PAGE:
Woman creates costume Wonderland for Saturday’s parade
Article from Northumberland Today, written by Cecilia Nasmith
PORT HOPE – If Wonderland has a costume shop, it would surely resemble Arline Smith’s garage.
The long-time Port Hope Santa Claus Parade supporter and participant enjoyed pulling together an outrageous costume each year, and wanted to invite some friends to join her. Because she loved putting the costumes together, she volunteered her skills.
The little group of 10 she envisioned has grown into more than 30, as representatives and volunteers from merchants and businesses all over town have asked if they can tag along — with those wonderful costumes by Smith, of course.
Interviewed Wednesday, as the clock ticked down toward tomorrow’s parade, she waved a hand at the costumes hung on makeshift coat racks and piled on tables, in all shades from pastel to neon.
“They are at various stages of togetherness,” she said with satisfaction.
There will be several Contrary Fairies and a few Sugar Plump Fairies (not Sugar Plum, she stressed), plus more than a dozen clowns, assorted fairy-tale characters and even human Christmas-tree decorations with wire loops for hanging attached to their heads.
“I actually have twins to be the Tweedles – Tweedledum and Tweedledee,” she said.
The Mary Had A Little Lamb costume is on the mannequin. Her crook and stuffed lamb will come later.
Much of Smith’s expertise is beyond simple sewing skills. She spent some three decades in the film industry working with props and special effects.
Along with the odd purchase of fabric yardage, Smith’s materials come largely from second-hand stores. She can cut-and-paste outfits together into a totally new amalgam the way a student on a deadline can cut-and-paste research material from the Internet.
“I hope people don’t recognize the second-hand clothes they donated,” she said.
Hats, boas, shoes and other accessories are always in stock at these stores. As for tinsel, bells, bangles, beads and other trim, there’s always the dollar store.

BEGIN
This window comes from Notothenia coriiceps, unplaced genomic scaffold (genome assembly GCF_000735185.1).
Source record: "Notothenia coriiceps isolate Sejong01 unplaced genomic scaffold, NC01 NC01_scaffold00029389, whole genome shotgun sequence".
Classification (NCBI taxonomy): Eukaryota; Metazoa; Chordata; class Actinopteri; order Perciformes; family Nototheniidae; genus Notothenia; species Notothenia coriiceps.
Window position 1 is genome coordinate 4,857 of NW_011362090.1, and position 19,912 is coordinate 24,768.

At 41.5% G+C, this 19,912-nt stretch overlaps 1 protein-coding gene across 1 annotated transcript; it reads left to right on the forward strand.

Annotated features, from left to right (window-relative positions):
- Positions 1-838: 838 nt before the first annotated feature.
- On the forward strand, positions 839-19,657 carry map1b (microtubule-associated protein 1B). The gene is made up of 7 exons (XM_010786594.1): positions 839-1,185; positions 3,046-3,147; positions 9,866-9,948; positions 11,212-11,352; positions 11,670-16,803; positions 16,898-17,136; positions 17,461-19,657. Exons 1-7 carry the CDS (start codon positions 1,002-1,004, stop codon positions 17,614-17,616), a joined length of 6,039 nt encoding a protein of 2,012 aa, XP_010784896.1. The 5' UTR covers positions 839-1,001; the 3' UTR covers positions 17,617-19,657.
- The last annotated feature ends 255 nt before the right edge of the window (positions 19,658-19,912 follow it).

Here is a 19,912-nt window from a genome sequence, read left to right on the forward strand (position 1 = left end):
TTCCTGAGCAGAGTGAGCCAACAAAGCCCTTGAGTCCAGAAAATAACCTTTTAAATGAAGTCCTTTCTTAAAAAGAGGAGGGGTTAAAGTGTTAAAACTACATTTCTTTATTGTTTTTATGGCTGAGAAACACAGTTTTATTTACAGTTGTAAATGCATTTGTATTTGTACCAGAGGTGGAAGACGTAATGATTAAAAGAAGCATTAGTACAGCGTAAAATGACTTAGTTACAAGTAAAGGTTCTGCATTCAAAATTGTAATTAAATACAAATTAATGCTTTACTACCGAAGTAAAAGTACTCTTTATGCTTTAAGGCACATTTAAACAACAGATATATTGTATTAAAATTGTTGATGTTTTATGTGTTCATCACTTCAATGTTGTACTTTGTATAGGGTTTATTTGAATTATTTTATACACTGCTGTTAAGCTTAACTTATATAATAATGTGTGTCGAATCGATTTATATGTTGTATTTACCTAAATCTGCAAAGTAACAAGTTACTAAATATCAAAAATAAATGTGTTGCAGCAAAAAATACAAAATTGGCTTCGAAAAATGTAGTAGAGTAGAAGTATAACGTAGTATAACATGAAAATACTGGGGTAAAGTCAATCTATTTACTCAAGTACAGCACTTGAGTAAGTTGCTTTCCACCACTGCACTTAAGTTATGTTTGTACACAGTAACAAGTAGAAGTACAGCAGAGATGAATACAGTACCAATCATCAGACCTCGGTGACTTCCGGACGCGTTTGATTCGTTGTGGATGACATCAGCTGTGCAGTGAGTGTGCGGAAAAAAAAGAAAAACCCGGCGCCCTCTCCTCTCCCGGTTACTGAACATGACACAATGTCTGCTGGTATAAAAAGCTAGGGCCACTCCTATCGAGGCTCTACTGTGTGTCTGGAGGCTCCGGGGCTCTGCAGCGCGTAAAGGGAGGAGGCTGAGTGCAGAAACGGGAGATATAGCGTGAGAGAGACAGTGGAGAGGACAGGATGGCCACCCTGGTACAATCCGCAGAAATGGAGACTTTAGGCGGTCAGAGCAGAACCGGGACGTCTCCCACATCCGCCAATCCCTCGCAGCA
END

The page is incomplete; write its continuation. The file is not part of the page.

“I think children like a lot of sparkle,” Smith said.
“There’s enough tinsel here to keep the whole town afloat for the next 10 years.”
The merchants and businesses all donated money toward the costumes into a pot to help her, Smith said, and any funds left over will purchase candy to hand out.
Smith and her husband donated their time, expertise and garage to the effort. She has also enlisted a few friends to help, many of them acquaintances from the film industry that have become good friends since they all moved to Port Hope.
“We will be gluing, sticking and nailing stuff,” she said.
Among their challenges has been designing costumes for parade walkers who will be wearing sweaters and woolies underneath, much the same way mothers must plan their children’s Halloween costumes to incorporate warm layers under the facade.
Much of her work has been the planning, from collecting material money to doing the shopping. Some of her supporters have been extraordinarily generous, she said.
For example, the Dollar Store, the Bargain Shop and Acanthus Interiors donated a fair amount of goods, and she collected a good quantity of free candy from Giant Tiger.
“This is the retailers giving back to the town,” she said.
Parade watchers may notice that each of her costumes has a tag hanging down the back. Each will acknowledge the contributions of a different organization. It’s meant to be a recognition, she said, not a plug for the business. And the costumes are not the property of the business — just the result of their wanting to help delight the children, combined with the time and skills Smith is happy to donate.
She has acquired a large assortment of interesting bags, so that the walkers can carry along candy to pass out to the kids along the route.
“It’s meant to be fun, to make people laugh and make the children’s eyes widen,” she said.
“When I hand out sweets wearing one of those crazy costumes, their eyes are so wide. It reminds you of when you were a child.”
The ranks of outfits — dominated by such bright colours as hot pink, lime green, yellow and turquoise — have been put together over the last two weeks, she said.
“And, of course, we will be working three weeks over the next two days.”
Fortunately, she added, they are not creating for the ages. They are turning out good parade-quality costumes that will do their duty, and then get stored or disassembled — in order to be ready to bring back the magic next year.